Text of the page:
O Wii Fit! My Wii Fit!

Wii Fit Image

O Wii Fit! My Wii Fit! who helps me stay in shape;

Forever could I run on you without a bruise or scrape;

Though it might lie, my BMI, for it fluxes through the hour,

Though my lack of stability, could make one cringe and cower:

But O abs! abs! abs!

O those things which I desire,

And that alone shall push me on,

Calories on fire.


O Wii Fit! My Wii Fit! I set you on the floor

Turn on–staying fit is no game–but more a sweaty chore;

Check to see the wrist strap’s tight–only then will I hit A;

For when I jog, remotes will fly, so willingly I’ll obey;

Here Wii Fit! dear Trainer!

I shall not soon retire;

My time to rest comes not until,

My muscles are on fire.


My Wii Fit encourages, with energetic tone;

My Trainer ever instructs me, and works me to the bone;

Tallies every minute I slave, so kind of it to do;

I set a goal, I’m in control, even if I’m overdue;

Next week, O Wii, we’ll meet, again,

With my workout attire,

Balance Board and my own needs,

To be hot as fire.


facebook: A Poem

she’s checking up on her wall

gotta be something new

all those lights in are her eyes

in a white and blue hue


well six o’ clock rolls around

and no one else is there

and yet there is still some warmth

in her glazed over stare


she’s surrounded by friendly folks

when she’s in the zone

500 friends on facebook

yet she’s always alone


life’s great when so many friends

are always there to care

and to tell you other things

like what they want to wear


time flies when you’re having fun

and in this perfect place

it’s like reading the best book

with everybody’s face


she can easily catch up on

everyone she’s known

600 friends on facebook

yet she’s always alone


it’s saturday but she’s content

even though her life’s been spent

making herself a fake social life

flirts with a guy she’s never met

she found him on the internet

commenting on someone else’s strife


with her mouse she has worn down her

fingers to the bone

1,000 friends on facebook

yet she’s always alone

Oh, You Know: A Short Story

I’m sitting up against the wall, with my gluteus maximus pressed right up against it and my legs don’t touch the wall at all except for several feet above my rear end where my ankles are against it, which I guess aren’t really a part of my legs but I count the feet as an extension of the legs.

I just got this wonderful shade of Iridescent-Pomegranate-Maroon which I now spread all over my toenails with this dinky little black brush that’s absolutely coated in the stuff and is mostly useless anyway.

The guy who checked me out at the store was at least six feet, with this hair that sort of flipped around on his head like a black ocean and one of those faces you don’t want to stop looking at. Seventeen, at the oldest, probably sixteen. The only problem was he didn’t really bother to look at me very much the entire time he was checking me out, and I assume that he did it because I was buying some cheap nail polish just because it was such a pretty color. I’ve noticed that those kinds of girlish habits tend to turn a guy away pretty quickly.

At that point I really wished that I hadn’t snuck that little jar of nail polish into the groceries mom sent me out to get. All that was on the grocery list was a loaf of bread, a gallon of milk, and a box of Marlboro cigarettes, which come in the very fancy red box, and the trés hot guy who checked me out willingly passed them over to me from behind the counter, without even questioning. They’re not for me, but who doesn’t smoke (other than me)?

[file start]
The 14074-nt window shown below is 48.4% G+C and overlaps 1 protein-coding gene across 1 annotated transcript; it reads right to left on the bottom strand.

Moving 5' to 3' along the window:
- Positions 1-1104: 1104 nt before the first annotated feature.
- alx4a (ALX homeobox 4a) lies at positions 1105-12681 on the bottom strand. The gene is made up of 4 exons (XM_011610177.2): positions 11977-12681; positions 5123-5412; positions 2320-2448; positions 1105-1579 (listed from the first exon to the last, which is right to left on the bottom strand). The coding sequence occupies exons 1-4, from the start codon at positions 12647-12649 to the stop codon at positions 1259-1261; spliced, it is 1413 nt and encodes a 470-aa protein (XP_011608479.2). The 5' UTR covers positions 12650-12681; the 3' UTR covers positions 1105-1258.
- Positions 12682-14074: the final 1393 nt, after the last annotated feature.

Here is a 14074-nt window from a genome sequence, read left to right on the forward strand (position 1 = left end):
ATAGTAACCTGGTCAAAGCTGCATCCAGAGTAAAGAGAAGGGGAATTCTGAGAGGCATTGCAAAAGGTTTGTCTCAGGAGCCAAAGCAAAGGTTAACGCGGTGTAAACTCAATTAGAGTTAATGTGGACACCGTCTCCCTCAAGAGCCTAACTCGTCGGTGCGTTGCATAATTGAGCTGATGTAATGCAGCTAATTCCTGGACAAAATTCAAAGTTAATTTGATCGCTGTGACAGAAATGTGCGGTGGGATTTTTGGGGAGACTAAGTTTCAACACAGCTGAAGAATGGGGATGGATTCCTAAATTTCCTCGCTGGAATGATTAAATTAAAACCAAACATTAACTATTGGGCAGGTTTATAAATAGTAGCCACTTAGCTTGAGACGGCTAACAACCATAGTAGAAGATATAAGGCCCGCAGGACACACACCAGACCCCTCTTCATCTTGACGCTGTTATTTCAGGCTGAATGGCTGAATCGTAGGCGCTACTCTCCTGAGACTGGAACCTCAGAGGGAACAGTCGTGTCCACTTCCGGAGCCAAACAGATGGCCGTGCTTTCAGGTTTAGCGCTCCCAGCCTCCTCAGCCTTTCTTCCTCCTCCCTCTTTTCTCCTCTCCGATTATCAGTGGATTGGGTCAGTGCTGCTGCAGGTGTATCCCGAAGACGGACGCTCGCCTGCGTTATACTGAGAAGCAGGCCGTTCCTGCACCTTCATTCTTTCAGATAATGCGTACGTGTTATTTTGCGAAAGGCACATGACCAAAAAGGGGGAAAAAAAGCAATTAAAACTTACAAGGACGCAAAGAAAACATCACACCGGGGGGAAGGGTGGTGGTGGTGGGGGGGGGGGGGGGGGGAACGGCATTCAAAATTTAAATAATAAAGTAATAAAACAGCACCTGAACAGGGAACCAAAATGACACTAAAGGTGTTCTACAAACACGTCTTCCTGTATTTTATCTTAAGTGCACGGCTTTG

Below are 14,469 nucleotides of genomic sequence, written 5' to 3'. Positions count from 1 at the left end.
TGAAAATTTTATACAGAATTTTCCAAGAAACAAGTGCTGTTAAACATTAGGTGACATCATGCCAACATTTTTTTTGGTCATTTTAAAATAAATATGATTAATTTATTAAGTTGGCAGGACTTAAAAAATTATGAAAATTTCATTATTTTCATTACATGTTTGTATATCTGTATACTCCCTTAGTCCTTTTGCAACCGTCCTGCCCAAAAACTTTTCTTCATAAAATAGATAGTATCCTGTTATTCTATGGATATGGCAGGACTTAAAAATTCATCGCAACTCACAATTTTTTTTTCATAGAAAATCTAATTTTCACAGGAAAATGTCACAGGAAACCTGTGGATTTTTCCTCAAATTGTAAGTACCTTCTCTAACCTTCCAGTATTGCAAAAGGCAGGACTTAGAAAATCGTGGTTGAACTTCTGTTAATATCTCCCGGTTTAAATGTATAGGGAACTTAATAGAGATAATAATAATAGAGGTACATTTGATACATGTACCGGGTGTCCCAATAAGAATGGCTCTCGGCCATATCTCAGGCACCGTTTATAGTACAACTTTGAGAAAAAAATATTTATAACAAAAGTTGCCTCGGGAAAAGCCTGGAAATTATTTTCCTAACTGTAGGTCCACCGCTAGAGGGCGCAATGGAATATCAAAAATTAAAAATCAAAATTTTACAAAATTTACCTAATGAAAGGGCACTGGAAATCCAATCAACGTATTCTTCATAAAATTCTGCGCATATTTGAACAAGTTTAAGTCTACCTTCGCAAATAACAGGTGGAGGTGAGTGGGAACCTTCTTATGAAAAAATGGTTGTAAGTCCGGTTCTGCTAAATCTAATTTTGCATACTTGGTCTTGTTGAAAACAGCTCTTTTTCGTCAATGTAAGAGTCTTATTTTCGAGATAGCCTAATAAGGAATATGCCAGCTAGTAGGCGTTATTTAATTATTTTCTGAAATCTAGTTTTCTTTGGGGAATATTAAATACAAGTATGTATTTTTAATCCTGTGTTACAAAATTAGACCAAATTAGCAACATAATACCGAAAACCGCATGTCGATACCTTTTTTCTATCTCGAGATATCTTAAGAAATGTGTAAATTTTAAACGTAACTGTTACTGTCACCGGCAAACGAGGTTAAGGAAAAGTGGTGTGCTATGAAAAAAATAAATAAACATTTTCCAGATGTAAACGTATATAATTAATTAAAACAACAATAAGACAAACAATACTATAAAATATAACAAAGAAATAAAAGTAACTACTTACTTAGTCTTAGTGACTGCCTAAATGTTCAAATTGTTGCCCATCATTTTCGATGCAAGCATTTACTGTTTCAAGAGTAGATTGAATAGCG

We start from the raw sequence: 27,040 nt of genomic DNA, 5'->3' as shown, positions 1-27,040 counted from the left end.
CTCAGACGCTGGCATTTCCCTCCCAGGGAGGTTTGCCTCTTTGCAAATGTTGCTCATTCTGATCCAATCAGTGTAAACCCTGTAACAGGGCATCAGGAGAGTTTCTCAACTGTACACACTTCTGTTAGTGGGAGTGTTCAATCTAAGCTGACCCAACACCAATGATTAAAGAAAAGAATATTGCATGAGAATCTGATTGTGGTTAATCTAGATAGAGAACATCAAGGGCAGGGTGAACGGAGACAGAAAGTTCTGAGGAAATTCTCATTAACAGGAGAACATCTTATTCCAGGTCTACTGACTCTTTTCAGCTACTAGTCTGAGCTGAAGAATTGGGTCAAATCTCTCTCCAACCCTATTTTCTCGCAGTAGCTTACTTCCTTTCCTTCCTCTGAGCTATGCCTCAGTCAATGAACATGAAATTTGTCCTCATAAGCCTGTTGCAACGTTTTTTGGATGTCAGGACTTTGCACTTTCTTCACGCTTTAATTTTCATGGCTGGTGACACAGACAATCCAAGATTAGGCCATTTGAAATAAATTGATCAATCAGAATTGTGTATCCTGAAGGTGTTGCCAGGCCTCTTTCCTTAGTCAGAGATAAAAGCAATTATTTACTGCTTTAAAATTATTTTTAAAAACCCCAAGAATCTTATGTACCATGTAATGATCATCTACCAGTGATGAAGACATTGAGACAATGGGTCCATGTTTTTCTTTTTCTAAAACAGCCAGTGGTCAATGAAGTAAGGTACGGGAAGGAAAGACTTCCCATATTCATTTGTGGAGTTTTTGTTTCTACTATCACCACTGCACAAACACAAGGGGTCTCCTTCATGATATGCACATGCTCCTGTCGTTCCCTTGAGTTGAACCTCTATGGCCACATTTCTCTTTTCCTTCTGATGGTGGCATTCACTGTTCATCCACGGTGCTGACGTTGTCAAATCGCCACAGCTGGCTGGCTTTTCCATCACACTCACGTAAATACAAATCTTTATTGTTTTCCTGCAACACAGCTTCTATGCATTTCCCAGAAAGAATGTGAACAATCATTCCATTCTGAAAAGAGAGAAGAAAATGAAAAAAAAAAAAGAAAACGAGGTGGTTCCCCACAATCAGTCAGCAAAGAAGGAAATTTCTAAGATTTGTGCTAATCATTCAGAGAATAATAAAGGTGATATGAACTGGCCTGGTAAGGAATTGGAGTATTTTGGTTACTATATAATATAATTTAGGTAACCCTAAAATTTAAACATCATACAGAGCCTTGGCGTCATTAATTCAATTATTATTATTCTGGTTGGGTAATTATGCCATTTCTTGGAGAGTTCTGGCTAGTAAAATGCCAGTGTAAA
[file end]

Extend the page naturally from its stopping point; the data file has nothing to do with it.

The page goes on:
When he scanned the nail polish, that’s when his eyebrow raised a little, and then he ever-so-gently laid it into the plastic grocery bag like something so dainty.

He ripped off the receipt with precision and handed it to me, with a pen, and his head looking directly down like the counter was the most interesting thing in the whole world.

He had freckles and rosy cheeks.

I signed the receipt with the best forgery of my mother’s signature I could muster and he gave me back the credit card, which was all red and shiny like the nail polish. I tucked it away and took my part of the carbonless paper, which was yellow like fluid elimination.

That bag that said Enrique’s neighborhood Grocery, filled with vegetables and things that needed to be refrigerated, was humiliating to carry. The moment I got home I dashed the groceries across the counter and ran into my room, where I put on my birthday suit. I double-checked to see if the door was locked, but it didn’t matter anyway, because mom snuck the nail polish right under the door like it was something I wanted. Half of my mind wanted to force her to take it back, but another part of the Pomegranate was so seductive that I took it and, with my heels propped up against the wall, began painting.

I’m finished with them now. They look really pretty in a way that only nail polish can make toenails, those ugly things on the most horrendous part of a body, look.

The 5 Worst Things to Do on a Test

How many of us have bombed a test at any point in our schooling careers… because of one stupid, bonehead mistake? (Or maybe more of them, from my own personal experience. I seem to commit more than my fair share of stupid mistakes.)

1. Do a little bit of wrong work that throws off the whole thing.

If you’re taking a math test and you write a minus sign instead of a plus sign, then your entire problem will be screwed up, and you will be screwed. Especially in those multi-step equations.

2. Fill in the wrong bubble.

You know the right answer, but your pencil doesn’t seem to.

3. Write something down from a few steps back.

You have the right answer… and work to prove it. But it looks like the work got in the way, and you wrote down a number or a term that is only a fraction of the right answer. Whoops.

4. Simply not know the answer.

It’s not that you forgot it, you never knew it in the first place. Did you miss a day of class? Everyone else knows the answer. So why don’t you? This is where the some of the real panic can start to rise.

5. Get too frustrated.